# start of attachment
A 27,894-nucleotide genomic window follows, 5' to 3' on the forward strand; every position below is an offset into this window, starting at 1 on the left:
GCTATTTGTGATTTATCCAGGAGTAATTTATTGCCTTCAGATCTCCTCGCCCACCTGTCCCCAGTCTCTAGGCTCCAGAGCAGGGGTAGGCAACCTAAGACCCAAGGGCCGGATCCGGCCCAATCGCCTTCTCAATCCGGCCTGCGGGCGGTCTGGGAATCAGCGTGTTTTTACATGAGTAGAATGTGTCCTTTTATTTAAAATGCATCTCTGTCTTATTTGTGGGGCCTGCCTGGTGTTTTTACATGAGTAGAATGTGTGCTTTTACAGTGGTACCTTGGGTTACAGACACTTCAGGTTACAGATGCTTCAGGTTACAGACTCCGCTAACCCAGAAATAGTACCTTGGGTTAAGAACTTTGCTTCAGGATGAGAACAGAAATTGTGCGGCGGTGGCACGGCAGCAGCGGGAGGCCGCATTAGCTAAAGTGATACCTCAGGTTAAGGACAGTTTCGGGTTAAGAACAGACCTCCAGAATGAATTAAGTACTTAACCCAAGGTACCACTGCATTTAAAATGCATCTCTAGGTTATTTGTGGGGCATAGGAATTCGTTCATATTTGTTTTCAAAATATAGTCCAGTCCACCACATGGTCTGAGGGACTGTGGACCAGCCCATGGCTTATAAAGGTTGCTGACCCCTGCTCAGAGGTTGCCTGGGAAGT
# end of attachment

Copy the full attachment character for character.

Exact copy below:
A 27,894-nucleotide genomic window follows, 5' to 3' on the forward strand; every position below is an offset into this window, starting at 1 on the left:
GCTATTTGTGATTTATCCAGGAGTAATTTATTGCCTTCAGATCTCCTCGCCCACCTGTCCCCAGTCTCTAGGCTCCAGAGCAGGGGTAGGCAACCTAAGACCCAAGGGCCGGATCCGGCCCAATCGCCTTCTCAATCCGGCCTGCGGGCGGTCTGGGAATCAGCGTGTTTTTACATGAGTAGAATGTGTCCTTTTATTTAAAATGCATCTCTGTCTTATTTGTGGGGCCTGCCTGGTGTTTTTACATGAGTAGAATGTGTGCTTTTACAGTGGTACCTTGGGTTACAGACACTTCAGGTTACAGATGCTTCAGGTTACAGACTCCGCTAACCCAGAAATAGTACCTTGGGTTAAGAACTTTGCTTCAGGATGAGAACAGAAATTGTGCGGCGGTGGCACGGCAGCAGCGGGAGGCCGCATTAGCTAAAGTGATACCTCAGGTTAAGGACAGTTTCGGGTTAAGAACAGACCTCCAGAATGAATTAAGTACTTAACCCAAGGTACCACTGCATTTAAAATGCATCTCTAGGTTATTTGTGGGGCATAGGAATTCGTTCATATTTGTTTTCAAAATATAGTCCAGTCCACCACATGGTCTGAGGGACTGTGGACCAGCCCATGGCTTATAAAGGTTGCTGACCCCTGCTCAGAGGTTGCCTGGGAAGT